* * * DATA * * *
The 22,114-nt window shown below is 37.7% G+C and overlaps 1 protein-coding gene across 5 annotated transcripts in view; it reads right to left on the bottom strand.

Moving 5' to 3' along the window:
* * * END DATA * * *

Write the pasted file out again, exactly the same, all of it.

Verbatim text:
The 22,114-nt window shown below is 37.7% G+C and overlaps 1 protein-coding gene across 5 annotated transcripts in view; it reads right to left on the bottom strand.

Moving 5' to 3' along the window: